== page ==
Last week, G-MACC held their second annual “Gangsta Gala” to commemorate individuals they feel are doing great work in the community. G-MACC is a organization dedicated to fighting gun violence in urban neighborhoods. They use mediation techniques and violence interrupters to temper situations that could become violent. Coincidentally, the gala was held in the honor of the founder’s brother who tragically lost his life to gun violence.

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The second annual gala for the not for profit organization, Gangstas Making Astronomical Community Changes (G-MACC) recently took place at the Sand Castle in Long Island, NY. The event was titled “2nd Annual Gangsta Gala, A Heroes Honor #RIPEdgarMcPhatter”. It also marks the first year of the death of the Ronald E. McPhatter, also known as “Banga” who was tragically killed last year at Irving Plaza. Banga is the younger brother of the founder of G-MACC Shanduke McPhatter. Since Ronald’s death, the family has been dealing with a lot and with another brother fighting charges in court, it has been a trying year for them. On the death of his brother he said “some days are better than others, but the situation hasn’t been resolved.” Even with all that has happened, Shanduke continued to push through with the gala. On the night’s events he said, “We honor our brothers and are showing what heroes are and what elevation looks like for our community.”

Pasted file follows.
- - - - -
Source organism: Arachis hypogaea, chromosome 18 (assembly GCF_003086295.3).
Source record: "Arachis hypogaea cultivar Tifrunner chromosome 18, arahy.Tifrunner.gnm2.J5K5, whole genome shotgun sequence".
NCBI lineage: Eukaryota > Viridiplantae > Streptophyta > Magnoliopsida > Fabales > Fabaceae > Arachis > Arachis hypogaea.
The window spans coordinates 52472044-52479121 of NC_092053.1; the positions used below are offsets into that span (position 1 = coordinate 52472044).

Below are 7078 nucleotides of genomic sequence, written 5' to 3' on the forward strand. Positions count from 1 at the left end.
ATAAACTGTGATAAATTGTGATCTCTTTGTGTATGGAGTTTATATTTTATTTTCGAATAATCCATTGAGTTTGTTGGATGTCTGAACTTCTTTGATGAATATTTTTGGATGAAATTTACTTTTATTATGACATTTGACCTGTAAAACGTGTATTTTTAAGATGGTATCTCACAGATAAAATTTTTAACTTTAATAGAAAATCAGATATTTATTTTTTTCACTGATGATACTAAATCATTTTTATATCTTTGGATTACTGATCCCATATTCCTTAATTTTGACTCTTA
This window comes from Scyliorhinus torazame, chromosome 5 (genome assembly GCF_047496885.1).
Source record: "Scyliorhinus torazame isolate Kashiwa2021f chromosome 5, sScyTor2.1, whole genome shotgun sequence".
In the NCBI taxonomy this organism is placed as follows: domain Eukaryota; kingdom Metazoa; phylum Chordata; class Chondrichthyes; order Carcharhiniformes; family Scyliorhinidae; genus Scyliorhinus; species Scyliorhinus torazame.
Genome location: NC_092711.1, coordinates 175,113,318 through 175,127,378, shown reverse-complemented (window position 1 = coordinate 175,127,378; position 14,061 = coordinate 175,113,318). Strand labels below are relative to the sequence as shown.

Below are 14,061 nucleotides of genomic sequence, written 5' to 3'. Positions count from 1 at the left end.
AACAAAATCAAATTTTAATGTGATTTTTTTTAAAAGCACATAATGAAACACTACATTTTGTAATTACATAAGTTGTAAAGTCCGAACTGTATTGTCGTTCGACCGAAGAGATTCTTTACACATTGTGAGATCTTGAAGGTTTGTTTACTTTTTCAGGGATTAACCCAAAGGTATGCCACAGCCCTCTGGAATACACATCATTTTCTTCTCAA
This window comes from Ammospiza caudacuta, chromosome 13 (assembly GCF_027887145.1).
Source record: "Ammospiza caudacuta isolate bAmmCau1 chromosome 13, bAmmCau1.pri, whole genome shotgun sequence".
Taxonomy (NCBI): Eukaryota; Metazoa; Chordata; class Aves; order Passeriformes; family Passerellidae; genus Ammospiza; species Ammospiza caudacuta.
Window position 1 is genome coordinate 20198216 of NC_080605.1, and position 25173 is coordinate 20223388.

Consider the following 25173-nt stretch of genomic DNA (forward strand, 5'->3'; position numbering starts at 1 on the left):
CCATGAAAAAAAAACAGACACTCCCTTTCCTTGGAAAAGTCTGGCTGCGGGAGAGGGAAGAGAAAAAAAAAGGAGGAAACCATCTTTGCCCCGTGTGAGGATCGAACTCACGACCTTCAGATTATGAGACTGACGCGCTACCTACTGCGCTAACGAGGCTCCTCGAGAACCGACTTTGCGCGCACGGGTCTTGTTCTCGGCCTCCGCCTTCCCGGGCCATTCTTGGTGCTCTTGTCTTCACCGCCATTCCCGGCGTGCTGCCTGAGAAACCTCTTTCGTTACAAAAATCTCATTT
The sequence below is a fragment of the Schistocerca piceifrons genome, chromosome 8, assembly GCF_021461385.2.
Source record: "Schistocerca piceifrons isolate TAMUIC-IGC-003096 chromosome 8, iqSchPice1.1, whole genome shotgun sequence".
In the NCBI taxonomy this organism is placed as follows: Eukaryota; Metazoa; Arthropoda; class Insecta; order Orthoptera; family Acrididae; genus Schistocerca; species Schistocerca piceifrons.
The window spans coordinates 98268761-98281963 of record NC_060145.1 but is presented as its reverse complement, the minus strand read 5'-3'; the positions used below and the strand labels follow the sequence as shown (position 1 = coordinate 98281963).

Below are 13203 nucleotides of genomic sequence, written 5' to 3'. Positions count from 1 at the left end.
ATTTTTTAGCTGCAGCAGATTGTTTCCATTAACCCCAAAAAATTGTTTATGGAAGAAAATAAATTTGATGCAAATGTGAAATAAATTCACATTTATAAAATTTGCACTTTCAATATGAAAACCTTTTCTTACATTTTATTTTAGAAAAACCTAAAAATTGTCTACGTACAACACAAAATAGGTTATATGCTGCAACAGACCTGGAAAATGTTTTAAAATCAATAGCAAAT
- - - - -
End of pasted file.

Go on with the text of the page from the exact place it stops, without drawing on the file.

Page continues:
Jamie Albert, another sister of Ronald’s talked about the impact his loss had on his brother Shanduke.


“When he started this he had both of his brothers at his side and now he is all alone” says Jamie.

Sand Castle is designed to look like an actual castle. It features waterfalls and running water near the entrance of the establishment. Upon entering the venue, there are dining hall on the first floor and going up the stairs there is a second dining hall that leads into a garden. The garden is nestled within the castle walls and is a place where guests can congregate while taking in the view. This was the location where G-MACC’s gala took place. As many may know galas are the main drivers of funds for not for profit organizations and for a small organization like G-MACC, it is very important. The outcome of the gala could have beneficial or detrimental effect on their ability conduct their activities. As the night kicked off, supporters, friends, family, and donors started filing into the establishment to attend the night’s festivities. Guests like Lance Feurtado from the Kings of Kings Foundation, Gwenn Carr, the mother of Eric Garner, Valerie Bell, the mother of Sean Bell, were in attendance for the gala. All the guests were encouraged to bid on items mostly memorabilia from sports figures and famous persons. Shanduke greeted people, working the room before the activities were set to begin.